Defense equipment isn’t necessarily used only during political conflicts. When earthquakes, floods, or other natural disasters occur, armed forces often are called on to assemble quickly with large numbers of trained personnel and heavy equipment. Debris is cleared away to restore lines of communication so that relief supplies can be brought through and distributed to those in greatest need.
The FV180 Combat Engineer Tractor, designed by BAE Systems, Farnborough, UK, has become the standard vehicle of its class in the British Army. More recently, BAE Systems was awarded a contract for the design, development, and production of the more-capable Terrier Maneuvre Support Vehicle (MSV). MSVs can undertake a much wider range of battlefield operations than today’s FV180 CET, which was originally conceived more than 30 years ago.
The first prototype of Terrier was rolled out at the Land Systems Leicester facility in mid-2005 and has since been engaged in a demanding series of trials at various locations in the UK. BAE Systems built four pre-series Terriers in 2007, and about 65 production vehicles will follow — with the first batch of 20 to be delivered by late 2009.
What it is
Terrier is a tracked vehicle fitted with a front-mounted, hydraulically operated bucket that can be used to clear obstacles, prepare vehicle and weapon pits, and grip large objects. A ripper can be fitted to break up road surfaces.
Mounted on the right side is a hydraulically operated excavator arm system that can lift a maximum of 3 tons at full reach. Normally fitted with a bucket, the arm can be used to prepare infantry trenches. However, the bucket can be replaced quickly by other specialized attachments, such as an auger that can drill holes to 3-m deep, or an impact hammer-breaker. A rear load platform can carry payloads to 5 tons.
Despite all this versatile tooling, the Terrier is light enough to be carried in an A400M aircraft, and two can be carried in a C-17 aircraft.
An electronic interface
A key element of the Terrier’s success is electronic control, and to interface with electronics, hydraulic cylinders require some sort of linear displacement transducer (LDT). Magnetostrictive transducers have gained widespread use as an LDT, especially in stationary applications. High production machines that require positioning accuracy to within thousandths of an inch justify the cost of a magnetostrictive LDT.
However, Mark Hoffman, of Rota Engineering, Dallas, points out that because mobile equipment has a human operator, position feedback from cylinders generally only needs to be within hundredths of an inch. Put simply, he says that magnetostrictive LDTs are overkill for most mobile equipment applications. He suggests that an LDT with slightly less precision, but substantially lower cost, would enable designers to provide cylinder position feedback more often — not just for the most critical applications that justify high cost.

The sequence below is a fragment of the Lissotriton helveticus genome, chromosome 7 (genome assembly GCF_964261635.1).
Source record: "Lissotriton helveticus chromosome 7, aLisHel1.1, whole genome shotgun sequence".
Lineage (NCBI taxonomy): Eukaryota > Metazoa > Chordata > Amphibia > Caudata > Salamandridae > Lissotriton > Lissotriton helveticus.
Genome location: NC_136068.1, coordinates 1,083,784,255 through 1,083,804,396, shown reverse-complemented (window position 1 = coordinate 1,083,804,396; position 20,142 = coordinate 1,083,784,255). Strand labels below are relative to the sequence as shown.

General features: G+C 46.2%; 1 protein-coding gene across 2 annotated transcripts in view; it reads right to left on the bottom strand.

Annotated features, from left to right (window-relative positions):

LDTs from Rota Engineering use a microprocessor that transmits and receives signals from Hall-effect chips mounted to a printed circuit board. The circuit board is contained within a stainless steel or aluminum housing, depending on application requirements. A piston-mounted magnet causes a voltage drop when it passes over the Hall-effect chip. The microprocessor calculates the position of the Hall-effect chip and correlates the voltage drop to a proportional voltage, current, PWM, or CANBUS output.
Hoffman explains, “Hall-effect sensors do not have as high a resolution as magnetostrictive sensors which can achieve resolution measured in ten-thousandths of an inch. Hall-effect LDTs, however, generally have resolution of 0.012 to 0.020 in. The tighter resolution of magnetostrictive LDTs is needed for many process applications, such as a rolling mill. Most of the time, though, 0.020 in. resolution is more than sufficient for mobile hydraulic applications.”
An additional benefit of the Hall-effect technology is small size. In most instances, the pin-to-pin dimension of a cylinder need not be increased to accommodate a Hall-effect LDT. Also, the surface-mount technology tolerates high levels of vibration, and potting can provide additional vibration resistance.
Hoffman continues, “The transducers used in the Terrier allow automatic stowing of the excavator arm when it is not needed. They also allow remote operation when the vehicle comes under fire from small arms. Since the original design, we developed a more compact transducer, which will be used on production vehicles. The Terrier has been on field trials for at least a year and has come under some severe conditions of shock and vibration.
“The Terrier vehicle still has its original set of our Hall-effect transducers, which were installed about three years ago. They have worked without failure inside the compact and lightweight cylinders designed by Parker in Germany.”
Click here to see a video showing the FV180 in action.